For more information on the gouge, see our beginner site Common Woodworking.

Briefly. In answer to the question, why I prefer a #7 35mm gouge over a hand scorp or hook knife, it’s dead simple really. Whereas knives and scorps do similar and sometimes the same work, they are designed for different action, presentation and even wood types, I think. DSC_0018This gouge cuts a spoon in a few minutes in hard, dense-grained hard wood and open-grained soft, even punky wood. It also carves both deep and shallow bowls and chair seats and all this the wood from dried and green with little resistance either way. The gouge cuts incrementally deeper and within six cuts from each end delivers a near perfect spoon bowl to the shape I imagined just a few minutes before. Right. Remember that I bought that Hirsch #7 35mm gouge two weeks ago from Highland Hardware? yesterday I took it from the plastic packet and without any further sharpening, scalloped out the spoon bowl As I challenged the blows to task I felt so directly connected as the fibres cut, split and separated from the remaining wood. I think that this could be the best spoon gouge I’ve ever used. Glad to have it in my tool box. The wood? Kiln-dried American white oak.

Of course there’s a place for different methods, techniques and indeed tools. I think the gouge can be used for a much broader spectrum of tasks without compromising quality, economy of movement. There are other issues of course, such as stock holding, but that’s not much of an issue. There are also issue of whittling from a stool instead of standing at a bench. it all depends on what you want. Now we do have inshaves for carving seats, but that’s another sphere.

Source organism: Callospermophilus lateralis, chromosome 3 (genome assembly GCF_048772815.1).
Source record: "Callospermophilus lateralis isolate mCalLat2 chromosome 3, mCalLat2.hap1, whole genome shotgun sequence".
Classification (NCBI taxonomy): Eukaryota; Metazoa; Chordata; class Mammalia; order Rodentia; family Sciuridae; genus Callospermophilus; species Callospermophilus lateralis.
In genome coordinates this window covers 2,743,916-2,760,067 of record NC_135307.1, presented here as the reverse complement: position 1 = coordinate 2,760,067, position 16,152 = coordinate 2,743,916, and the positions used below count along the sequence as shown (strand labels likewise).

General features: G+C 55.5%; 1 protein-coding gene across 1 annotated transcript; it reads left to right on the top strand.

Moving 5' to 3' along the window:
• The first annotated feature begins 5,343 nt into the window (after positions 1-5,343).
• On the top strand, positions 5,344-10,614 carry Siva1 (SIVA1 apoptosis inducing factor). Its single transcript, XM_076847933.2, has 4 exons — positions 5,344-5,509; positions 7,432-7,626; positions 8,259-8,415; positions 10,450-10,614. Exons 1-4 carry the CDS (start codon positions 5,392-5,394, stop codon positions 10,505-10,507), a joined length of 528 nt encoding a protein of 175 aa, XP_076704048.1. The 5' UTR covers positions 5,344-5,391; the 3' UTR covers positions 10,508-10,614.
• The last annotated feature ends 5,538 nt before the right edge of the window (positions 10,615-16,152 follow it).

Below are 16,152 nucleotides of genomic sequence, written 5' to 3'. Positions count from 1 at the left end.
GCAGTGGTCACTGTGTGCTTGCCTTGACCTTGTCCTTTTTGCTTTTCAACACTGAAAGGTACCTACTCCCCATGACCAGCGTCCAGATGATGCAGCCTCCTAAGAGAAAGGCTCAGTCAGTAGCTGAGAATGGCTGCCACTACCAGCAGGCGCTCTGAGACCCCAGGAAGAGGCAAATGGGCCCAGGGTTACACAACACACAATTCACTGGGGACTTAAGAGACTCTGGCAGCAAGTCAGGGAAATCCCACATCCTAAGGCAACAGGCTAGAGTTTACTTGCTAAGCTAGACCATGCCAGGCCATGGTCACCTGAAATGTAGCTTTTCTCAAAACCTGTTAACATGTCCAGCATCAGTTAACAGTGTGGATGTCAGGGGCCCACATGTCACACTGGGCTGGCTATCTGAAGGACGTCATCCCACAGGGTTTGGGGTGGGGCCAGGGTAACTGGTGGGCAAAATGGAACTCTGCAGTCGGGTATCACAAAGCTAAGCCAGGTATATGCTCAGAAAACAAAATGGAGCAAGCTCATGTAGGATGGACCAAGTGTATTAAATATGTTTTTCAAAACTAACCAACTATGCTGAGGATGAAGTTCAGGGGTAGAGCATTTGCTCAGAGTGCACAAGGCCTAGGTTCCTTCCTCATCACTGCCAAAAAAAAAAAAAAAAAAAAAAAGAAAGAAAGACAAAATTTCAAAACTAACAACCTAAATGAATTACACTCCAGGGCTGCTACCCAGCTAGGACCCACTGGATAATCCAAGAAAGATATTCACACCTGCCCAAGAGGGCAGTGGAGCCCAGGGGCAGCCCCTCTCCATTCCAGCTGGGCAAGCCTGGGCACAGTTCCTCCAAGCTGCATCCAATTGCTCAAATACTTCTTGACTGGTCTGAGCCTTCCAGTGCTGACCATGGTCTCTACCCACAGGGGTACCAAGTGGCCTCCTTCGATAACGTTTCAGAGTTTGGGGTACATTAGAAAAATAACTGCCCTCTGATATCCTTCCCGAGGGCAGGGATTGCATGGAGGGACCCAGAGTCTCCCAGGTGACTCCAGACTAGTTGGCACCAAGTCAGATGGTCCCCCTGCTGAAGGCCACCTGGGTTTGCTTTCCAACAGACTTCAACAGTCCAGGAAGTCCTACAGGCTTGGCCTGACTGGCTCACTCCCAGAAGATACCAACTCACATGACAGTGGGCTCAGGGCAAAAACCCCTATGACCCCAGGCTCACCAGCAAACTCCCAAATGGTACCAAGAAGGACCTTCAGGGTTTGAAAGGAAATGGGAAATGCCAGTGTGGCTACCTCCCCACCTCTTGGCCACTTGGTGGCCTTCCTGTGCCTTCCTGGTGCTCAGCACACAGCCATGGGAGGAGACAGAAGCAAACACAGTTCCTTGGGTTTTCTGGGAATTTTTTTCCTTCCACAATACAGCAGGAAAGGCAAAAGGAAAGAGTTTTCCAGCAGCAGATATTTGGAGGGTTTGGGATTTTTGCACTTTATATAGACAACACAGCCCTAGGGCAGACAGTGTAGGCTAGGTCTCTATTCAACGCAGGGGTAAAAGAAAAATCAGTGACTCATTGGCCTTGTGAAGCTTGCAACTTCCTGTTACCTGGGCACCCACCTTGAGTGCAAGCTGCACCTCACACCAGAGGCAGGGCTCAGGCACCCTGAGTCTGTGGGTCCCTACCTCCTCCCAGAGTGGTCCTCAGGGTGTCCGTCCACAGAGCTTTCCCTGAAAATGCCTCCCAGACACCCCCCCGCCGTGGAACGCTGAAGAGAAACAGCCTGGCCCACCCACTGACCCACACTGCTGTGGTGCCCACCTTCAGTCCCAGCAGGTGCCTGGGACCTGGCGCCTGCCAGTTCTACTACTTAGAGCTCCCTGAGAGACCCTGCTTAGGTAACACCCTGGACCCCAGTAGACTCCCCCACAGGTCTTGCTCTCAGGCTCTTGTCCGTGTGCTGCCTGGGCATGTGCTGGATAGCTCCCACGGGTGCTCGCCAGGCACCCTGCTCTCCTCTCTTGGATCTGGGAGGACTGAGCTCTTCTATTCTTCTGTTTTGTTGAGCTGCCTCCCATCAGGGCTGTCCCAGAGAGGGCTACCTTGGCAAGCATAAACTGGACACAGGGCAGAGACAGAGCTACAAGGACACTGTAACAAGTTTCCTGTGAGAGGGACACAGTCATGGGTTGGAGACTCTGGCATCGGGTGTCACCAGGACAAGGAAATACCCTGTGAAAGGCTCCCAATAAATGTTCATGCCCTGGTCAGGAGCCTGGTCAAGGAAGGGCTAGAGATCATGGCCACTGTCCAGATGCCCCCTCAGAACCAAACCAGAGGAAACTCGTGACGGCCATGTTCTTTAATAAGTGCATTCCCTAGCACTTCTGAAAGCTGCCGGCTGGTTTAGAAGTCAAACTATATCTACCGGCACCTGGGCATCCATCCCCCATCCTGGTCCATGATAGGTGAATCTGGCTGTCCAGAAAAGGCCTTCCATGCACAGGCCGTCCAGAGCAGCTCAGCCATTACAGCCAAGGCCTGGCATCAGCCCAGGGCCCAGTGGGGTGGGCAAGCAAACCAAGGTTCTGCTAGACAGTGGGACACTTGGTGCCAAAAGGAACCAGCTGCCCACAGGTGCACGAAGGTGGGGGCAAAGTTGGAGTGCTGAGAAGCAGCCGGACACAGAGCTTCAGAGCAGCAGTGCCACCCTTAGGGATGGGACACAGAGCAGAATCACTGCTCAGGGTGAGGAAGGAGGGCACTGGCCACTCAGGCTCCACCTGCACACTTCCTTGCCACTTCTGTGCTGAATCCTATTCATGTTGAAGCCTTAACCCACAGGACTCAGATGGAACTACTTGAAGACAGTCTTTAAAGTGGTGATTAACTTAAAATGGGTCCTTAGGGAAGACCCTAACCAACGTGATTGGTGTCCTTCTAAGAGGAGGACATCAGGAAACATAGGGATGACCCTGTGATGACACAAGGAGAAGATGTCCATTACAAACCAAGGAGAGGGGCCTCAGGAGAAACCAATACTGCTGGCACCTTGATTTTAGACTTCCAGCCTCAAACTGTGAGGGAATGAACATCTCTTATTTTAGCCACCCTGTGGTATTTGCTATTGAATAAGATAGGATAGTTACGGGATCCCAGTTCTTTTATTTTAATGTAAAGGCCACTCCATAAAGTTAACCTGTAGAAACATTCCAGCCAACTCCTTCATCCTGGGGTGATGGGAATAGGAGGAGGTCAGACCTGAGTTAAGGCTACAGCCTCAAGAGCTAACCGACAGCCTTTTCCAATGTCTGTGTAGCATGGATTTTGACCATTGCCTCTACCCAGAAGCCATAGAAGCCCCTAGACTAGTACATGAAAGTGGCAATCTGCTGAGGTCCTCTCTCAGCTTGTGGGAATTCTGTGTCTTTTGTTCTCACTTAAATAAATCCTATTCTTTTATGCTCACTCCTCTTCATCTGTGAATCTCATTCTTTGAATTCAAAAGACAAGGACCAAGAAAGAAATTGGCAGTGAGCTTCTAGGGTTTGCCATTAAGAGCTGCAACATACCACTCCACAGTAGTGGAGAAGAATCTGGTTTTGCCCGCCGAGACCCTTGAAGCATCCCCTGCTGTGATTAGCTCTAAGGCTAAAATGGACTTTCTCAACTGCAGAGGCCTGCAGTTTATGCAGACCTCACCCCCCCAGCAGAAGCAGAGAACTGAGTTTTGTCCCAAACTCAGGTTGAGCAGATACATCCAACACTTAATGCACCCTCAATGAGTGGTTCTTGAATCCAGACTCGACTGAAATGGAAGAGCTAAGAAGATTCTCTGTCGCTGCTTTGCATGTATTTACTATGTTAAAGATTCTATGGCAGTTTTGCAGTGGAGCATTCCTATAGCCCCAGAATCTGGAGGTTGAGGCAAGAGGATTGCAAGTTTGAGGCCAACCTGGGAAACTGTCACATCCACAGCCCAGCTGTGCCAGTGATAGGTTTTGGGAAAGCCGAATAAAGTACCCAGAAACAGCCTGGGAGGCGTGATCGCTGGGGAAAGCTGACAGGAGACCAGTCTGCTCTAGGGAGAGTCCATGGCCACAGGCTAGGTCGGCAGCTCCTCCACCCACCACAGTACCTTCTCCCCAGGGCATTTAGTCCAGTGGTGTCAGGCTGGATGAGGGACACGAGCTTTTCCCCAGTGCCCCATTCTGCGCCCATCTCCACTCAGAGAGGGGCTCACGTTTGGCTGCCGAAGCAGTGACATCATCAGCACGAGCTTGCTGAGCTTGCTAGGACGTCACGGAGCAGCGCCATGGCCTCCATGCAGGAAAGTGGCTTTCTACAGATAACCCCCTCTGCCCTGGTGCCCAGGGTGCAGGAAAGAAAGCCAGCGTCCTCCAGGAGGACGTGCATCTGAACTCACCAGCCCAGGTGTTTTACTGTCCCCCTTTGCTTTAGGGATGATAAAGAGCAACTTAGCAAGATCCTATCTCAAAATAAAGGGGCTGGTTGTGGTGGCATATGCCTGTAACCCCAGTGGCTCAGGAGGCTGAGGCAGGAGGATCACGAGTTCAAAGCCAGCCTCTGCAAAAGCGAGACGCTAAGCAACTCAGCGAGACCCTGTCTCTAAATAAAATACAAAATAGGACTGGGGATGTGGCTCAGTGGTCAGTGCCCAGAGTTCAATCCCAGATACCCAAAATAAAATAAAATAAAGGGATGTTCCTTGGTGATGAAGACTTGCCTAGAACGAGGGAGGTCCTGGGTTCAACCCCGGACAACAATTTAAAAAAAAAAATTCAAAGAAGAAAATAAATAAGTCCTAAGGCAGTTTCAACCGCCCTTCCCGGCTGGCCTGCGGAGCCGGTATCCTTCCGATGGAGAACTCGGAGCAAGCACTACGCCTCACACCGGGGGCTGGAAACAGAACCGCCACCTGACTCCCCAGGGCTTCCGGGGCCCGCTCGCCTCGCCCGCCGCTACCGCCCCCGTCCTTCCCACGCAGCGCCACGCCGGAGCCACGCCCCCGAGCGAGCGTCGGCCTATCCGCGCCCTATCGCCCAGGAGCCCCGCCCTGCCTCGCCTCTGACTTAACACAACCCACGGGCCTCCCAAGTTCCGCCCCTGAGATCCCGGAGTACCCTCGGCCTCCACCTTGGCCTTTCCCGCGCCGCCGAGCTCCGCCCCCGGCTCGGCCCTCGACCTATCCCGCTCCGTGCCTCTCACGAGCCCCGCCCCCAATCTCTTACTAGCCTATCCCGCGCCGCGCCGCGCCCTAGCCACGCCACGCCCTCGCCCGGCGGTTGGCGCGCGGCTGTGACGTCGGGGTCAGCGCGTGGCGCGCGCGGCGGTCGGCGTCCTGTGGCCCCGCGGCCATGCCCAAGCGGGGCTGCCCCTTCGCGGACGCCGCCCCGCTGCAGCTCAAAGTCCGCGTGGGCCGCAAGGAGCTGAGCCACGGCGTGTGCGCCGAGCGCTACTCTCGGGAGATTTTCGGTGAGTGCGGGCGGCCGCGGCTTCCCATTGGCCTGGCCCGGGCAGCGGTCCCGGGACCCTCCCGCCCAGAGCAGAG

2 Comments

  1. Michael Tekin on 6 April 2013 at 9:19 pm

    Paul,

    You mentioned that the Gouge you purchased from Highland in the prior blog post was a #7 35mm. Is this was you meant or do you also use a #5 37mm gouge as you mentioned in this blog? Is their a big difference in a #5 vs #7 profile?



  2. Paul Sellers on 6 April 2013 at 9:21 pm

    Just changed it. Sorry. Yes, there is quite a difference, though both will work for spoons, but the #7 has a shallower sweep, just a different radii.



  • Mike Bullock on It’s All in the JoineryHaving worked with hand tool methods for several years now as a hobby, I've started to understand and respect the need for intuition. Early in the process, I spent an obsessive amo…
  • Steve P on It’s All in the JoineryI’ll be honest with you. When i wanted to get into hand tool woodworking after making stuff with a table saw and pocket holes, i knew i needed a real workbench. Somebody told me to…
  • Paul Sellers on Hall Hat, Coat & Shoe StandThey are but they tended to be unattractive, clunky and heavy too. I doubt many younger ones would want the style.
  • Paul Sellers on It’s All in the JoineryThere are indeed and they were all individually shaped all be it using a drum sander to put the twists in them.
  • Wills Kitchen on It’s All in the JoineryMr. Sellers, Are you saying there are 100,000 "P.A. Sellers" walking canes floating around in the U.S.? Those folks are blessed to have one if so.
  • Wills Kitchen on Hall Hat, Coat & Shoe StandMr. Sellers, Would you say that the tusk tenon "knock down" furniture method and style are still viable for the more transient population of today? I imagine night stands and such…
  • Stephen McGonigle on Hall Hat, Coat & Shoe StandThat's great news, I'll look forward to seeing it as I do all your projects. Without doubt you are the most influential craftsman, and we all thank you for sharing your talents and…